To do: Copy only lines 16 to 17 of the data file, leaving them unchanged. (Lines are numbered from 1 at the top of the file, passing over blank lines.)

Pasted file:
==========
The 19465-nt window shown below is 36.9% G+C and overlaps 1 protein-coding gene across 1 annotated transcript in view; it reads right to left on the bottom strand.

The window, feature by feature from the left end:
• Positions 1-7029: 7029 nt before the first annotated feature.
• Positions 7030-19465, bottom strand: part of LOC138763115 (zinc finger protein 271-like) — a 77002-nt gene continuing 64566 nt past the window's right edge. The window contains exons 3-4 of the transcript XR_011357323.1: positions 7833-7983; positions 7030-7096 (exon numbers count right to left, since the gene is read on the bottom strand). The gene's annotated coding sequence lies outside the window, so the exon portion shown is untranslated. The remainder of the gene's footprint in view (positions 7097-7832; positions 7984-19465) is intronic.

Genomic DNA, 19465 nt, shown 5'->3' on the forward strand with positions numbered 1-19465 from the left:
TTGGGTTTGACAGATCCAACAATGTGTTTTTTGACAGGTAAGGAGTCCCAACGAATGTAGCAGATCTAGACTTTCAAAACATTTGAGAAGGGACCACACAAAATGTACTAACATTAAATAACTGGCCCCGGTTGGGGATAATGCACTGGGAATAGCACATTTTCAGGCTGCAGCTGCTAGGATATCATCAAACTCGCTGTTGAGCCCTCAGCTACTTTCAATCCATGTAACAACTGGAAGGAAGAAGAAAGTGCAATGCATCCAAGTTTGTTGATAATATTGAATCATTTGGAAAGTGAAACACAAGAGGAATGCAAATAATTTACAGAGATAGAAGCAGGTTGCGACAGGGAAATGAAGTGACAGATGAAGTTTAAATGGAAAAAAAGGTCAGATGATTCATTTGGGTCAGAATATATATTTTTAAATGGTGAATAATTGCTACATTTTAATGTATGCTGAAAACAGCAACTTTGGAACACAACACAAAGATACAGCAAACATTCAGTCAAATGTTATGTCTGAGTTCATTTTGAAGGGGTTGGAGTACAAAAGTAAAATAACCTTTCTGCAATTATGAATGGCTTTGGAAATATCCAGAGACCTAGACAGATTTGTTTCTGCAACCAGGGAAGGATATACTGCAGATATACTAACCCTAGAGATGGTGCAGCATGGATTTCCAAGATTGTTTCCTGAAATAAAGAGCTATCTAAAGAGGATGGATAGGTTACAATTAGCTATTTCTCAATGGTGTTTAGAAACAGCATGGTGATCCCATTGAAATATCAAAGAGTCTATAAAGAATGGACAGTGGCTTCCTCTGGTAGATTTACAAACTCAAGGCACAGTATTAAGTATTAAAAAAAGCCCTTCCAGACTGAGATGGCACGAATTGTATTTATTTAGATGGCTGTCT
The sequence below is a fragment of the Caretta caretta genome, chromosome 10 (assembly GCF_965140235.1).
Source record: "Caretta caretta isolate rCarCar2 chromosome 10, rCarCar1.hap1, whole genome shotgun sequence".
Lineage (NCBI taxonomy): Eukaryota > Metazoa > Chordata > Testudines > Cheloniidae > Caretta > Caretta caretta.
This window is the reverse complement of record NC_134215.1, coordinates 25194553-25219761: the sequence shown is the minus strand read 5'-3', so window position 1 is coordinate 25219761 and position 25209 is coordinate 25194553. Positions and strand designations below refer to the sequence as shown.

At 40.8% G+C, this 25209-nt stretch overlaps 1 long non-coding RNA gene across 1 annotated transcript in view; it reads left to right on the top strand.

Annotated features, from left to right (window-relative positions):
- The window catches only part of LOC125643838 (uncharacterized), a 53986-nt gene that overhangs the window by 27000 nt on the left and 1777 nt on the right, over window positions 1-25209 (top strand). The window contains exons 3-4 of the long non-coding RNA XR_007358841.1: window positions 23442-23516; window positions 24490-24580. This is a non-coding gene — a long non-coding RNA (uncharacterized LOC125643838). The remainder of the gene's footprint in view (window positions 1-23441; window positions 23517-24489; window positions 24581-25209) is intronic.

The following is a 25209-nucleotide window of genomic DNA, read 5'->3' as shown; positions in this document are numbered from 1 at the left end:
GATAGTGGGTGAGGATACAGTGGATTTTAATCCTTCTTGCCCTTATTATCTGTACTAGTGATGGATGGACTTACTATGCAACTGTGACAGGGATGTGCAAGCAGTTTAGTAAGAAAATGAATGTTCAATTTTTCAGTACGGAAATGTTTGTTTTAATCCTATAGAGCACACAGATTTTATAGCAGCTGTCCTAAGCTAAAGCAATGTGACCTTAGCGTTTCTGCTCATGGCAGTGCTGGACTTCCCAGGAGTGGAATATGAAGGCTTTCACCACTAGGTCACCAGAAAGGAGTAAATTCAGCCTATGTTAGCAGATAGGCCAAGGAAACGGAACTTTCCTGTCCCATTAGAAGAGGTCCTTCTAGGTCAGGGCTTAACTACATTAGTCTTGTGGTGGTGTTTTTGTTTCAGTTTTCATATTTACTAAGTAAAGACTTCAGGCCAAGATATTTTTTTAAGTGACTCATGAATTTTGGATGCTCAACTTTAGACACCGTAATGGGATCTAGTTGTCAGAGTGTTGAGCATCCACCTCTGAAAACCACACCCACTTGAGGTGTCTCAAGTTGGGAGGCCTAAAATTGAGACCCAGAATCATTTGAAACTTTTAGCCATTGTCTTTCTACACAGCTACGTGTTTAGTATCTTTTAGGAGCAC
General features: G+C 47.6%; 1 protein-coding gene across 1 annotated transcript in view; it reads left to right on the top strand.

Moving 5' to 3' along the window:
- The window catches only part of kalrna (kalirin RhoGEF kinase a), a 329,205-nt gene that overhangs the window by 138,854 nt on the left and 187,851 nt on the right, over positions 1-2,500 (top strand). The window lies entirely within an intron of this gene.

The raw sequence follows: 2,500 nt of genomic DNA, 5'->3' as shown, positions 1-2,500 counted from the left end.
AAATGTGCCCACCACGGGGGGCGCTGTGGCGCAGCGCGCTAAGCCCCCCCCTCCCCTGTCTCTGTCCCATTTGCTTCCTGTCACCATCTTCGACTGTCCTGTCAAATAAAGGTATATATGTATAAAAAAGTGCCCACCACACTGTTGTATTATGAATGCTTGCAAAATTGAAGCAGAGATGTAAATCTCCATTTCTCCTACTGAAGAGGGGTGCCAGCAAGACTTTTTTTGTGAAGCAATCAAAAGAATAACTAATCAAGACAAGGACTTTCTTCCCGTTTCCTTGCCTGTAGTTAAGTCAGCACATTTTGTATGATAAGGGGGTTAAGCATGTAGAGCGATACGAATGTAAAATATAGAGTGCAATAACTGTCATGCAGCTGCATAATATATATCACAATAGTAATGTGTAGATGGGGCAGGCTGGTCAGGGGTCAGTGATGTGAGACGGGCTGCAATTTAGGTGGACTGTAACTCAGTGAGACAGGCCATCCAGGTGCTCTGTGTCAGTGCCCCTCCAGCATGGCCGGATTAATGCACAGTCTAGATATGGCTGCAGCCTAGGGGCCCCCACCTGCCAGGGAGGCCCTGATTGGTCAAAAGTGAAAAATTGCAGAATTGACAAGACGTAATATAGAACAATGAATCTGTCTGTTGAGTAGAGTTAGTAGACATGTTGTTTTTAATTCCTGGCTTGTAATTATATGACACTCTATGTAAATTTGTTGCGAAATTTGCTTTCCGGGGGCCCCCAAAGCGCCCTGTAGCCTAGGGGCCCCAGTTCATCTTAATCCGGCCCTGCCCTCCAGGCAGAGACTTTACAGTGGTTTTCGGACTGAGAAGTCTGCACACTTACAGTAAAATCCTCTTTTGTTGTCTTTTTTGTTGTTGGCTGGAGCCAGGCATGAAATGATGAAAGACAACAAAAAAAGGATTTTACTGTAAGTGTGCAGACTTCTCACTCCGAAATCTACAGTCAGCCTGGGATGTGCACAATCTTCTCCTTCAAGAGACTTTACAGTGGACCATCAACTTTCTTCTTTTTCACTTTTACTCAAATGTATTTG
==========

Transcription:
General features: G+C 47.6%; 1 protein-coding gene across 1 annotated transcript in view; it reads left to right on the top strand.

Moving 5' to 3' along the window: